Tag Archives: practices
Brian Hainline, NCAA’s first chief medical officer, will most certainly play a pivotal role in the association’s effort to increase concussion awareness with its membership. “Hainline, formerly the chief of neurology at ProHEALTH Care Associates in Lake Success, N.Y., is a ray of hope in what has become an at-times disjointed national approach to concussions,” wrote influential CBSSports.com columnist Dennis Dodds.
On the question of limiting contact in practices, Hainline replied, after clarifying that different conferences may have different views on the subject, “What’s important, and what we’re moving to, is coming out with a general sense of an agreement. I’m not convinced right now the NCAA can say, ‘This is the way it must be done.’”
Hiring Hainline is a significant step for the NCAA. The concussion issue alone is a big attention-getter and that has aided Hainline with one of his biggest challenges, “building bridges with new sports.”
The question of unity is also addressed in this interview. Multiple divergent views on the treatment and management of concussed athletes have existed, although consensus seems to be coming together.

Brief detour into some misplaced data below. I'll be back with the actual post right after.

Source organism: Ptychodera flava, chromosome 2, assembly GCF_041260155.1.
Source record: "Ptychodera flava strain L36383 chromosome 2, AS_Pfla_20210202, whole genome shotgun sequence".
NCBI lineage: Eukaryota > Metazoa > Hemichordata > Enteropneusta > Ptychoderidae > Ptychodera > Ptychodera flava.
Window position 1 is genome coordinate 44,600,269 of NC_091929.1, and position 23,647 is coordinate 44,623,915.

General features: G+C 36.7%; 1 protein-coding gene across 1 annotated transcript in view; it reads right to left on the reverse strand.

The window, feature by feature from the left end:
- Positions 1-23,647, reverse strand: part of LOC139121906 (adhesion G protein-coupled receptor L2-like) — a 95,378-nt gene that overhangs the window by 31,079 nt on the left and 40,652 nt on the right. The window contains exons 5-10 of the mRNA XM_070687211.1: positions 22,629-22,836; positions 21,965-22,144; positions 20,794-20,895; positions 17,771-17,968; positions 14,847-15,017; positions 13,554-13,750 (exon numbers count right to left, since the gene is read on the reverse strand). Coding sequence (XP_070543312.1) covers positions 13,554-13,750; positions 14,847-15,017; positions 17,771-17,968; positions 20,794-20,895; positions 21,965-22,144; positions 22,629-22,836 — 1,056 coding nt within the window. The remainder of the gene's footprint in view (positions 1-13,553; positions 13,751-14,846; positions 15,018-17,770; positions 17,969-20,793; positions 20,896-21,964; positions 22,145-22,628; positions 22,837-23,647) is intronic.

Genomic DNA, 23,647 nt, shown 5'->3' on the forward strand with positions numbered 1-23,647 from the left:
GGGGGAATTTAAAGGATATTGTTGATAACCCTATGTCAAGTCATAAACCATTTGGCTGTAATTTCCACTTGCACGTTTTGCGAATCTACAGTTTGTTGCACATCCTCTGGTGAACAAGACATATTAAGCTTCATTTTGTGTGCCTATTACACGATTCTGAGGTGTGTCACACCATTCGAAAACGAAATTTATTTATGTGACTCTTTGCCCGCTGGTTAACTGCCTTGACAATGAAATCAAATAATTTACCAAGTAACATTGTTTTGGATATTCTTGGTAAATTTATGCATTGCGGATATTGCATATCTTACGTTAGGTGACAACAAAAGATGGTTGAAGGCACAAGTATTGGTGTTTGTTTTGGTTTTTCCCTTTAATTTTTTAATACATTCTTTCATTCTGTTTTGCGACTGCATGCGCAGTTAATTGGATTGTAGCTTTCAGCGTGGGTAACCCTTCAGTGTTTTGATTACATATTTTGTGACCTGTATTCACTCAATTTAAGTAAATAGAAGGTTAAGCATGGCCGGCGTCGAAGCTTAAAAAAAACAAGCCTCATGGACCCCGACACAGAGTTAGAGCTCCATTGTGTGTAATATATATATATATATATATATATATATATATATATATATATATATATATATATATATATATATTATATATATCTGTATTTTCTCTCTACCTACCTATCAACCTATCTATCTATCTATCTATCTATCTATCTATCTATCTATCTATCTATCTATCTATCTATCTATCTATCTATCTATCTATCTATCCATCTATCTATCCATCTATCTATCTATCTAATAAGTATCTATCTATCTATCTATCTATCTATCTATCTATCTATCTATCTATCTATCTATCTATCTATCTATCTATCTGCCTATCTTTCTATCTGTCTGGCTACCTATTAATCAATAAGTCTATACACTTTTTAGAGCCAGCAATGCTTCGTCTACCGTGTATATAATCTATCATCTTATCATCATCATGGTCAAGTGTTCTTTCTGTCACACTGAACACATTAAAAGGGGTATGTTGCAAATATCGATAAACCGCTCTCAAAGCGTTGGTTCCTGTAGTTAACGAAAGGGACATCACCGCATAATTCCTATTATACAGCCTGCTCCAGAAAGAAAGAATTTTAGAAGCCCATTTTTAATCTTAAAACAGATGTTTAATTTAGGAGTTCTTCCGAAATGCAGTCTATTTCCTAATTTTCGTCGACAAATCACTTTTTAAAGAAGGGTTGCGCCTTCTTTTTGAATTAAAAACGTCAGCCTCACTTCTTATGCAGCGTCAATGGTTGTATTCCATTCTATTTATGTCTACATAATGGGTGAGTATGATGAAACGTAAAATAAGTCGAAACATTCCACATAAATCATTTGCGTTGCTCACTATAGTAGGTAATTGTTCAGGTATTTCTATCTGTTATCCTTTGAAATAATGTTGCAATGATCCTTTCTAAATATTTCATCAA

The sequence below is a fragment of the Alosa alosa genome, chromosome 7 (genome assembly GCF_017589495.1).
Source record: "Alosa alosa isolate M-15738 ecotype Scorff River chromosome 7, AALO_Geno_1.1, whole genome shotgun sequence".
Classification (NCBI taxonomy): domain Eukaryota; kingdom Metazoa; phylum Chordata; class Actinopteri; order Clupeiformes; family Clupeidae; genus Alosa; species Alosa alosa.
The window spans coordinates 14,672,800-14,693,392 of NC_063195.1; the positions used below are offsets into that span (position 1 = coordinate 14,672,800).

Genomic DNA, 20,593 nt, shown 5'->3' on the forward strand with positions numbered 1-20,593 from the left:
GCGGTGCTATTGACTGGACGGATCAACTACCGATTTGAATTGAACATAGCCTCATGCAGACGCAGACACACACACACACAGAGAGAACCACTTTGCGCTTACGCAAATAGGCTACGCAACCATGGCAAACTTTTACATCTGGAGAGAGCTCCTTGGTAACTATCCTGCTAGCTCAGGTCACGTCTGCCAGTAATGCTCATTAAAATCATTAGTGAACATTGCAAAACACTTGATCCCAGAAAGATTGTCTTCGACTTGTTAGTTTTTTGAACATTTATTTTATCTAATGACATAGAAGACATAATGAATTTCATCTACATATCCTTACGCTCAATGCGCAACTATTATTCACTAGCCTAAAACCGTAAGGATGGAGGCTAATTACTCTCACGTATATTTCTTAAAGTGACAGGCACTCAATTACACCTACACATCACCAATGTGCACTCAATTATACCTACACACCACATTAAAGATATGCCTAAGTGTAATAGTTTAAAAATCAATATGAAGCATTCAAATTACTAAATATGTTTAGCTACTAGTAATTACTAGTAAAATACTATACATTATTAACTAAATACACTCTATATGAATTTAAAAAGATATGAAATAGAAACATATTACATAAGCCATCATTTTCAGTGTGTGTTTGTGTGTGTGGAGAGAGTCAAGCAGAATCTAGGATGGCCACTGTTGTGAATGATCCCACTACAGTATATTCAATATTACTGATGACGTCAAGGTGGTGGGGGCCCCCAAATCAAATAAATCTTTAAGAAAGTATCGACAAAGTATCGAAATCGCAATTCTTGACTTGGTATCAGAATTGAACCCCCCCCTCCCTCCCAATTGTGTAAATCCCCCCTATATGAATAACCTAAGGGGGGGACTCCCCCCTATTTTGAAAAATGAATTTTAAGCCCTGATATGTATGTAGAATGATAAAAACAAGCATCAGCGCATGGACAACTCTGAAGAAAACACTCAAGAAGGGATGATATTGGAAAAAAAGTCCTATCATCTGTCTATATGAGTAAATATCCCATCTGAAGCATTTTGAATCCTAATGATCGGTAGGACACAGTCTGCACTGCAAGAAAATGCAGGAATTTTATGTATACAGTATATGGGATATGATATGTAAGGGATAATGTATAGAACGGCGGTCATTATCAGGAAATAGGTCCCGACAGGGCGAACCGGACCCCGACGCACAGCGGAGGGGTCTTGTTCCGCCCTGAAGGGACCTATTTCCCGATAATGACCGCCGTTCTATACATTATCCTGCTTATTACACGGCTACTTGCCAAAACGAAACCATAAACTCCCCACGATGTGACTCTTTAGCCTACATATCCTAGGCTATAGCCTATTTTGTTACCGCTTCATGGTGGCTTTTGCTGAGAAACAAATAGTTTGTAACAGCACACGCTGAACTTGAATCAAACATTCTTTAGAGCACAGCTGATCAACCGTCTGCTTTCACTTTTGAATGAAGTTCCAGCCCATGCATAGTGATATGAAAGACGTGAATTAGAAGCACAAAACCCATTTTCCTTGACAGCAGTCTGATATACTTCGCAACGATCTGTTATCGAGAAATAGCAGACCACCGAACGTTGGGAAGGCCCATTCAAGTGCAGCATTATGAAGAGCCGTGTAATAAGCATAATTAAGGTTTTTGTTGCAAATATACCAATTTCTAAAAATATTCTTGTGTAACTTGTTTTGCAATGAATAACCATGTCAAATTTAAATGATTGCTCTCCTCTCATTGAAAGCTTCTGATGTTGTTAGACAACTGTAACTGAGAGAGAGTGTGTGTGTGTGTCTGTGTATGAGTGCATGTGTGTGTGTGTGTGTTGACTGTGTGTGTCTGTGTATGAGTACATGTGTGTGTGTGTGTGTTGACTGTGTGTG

To read the complete Q&A, go to – http://cbsprt.co/16CZRYI
By Bill Newton
Apparently, the Alabama High School Athletic Association is bucking the trend and “will not formally restrict the amount of live hitting at football practices this year due to concussion concerns, instead choosing to continue studying the issue.”
The association, after hearing from “its medical advisory board about hitting restrictions” has “determined it wants more data and analysis.”
Said AHSAA Executive Director Steve Savarese, “We’ve asked our medical advisory board to see what the NCAA comes out with, to see what other organizations come out with. I would say most of our coaches do an excellent job in this state with live hitting once the season starts. I don’t think there’s a lot of it that goes on.”
Since when does ‘I don’t think’ equate to, ‘I know for sure.’ This approach seems haphazard at best.
In Texas, there is a “recently adopted…rule preventing players from participating in more than 90 minutes of full-contact practice per week during the regular season and postseason.” Let’s applaud those folks from Texas. Somebody’s using the old noodle. Alabama, what’s your problem?
Even Pop Warner gets it. Its “study showed that the average second-grade football player sustained more than 100 head impacts over a period of roughly 10 practices and five games. The study reported that most of the hits were moderate, but some exceeded a force equivalent to a significant hit in college football.”
Even in high school an athlete’s brain is still developing. If you can shift the odds to minimize repeat concussions and preserve a kid’s gray matter, wouldn’t you do that?
Seems that there’s no justifiable reason for Alabama’s waffling. Step up to the plate guys and mandate a restriction on “live” hitting during the season. Be part of the solution, not part of the problem.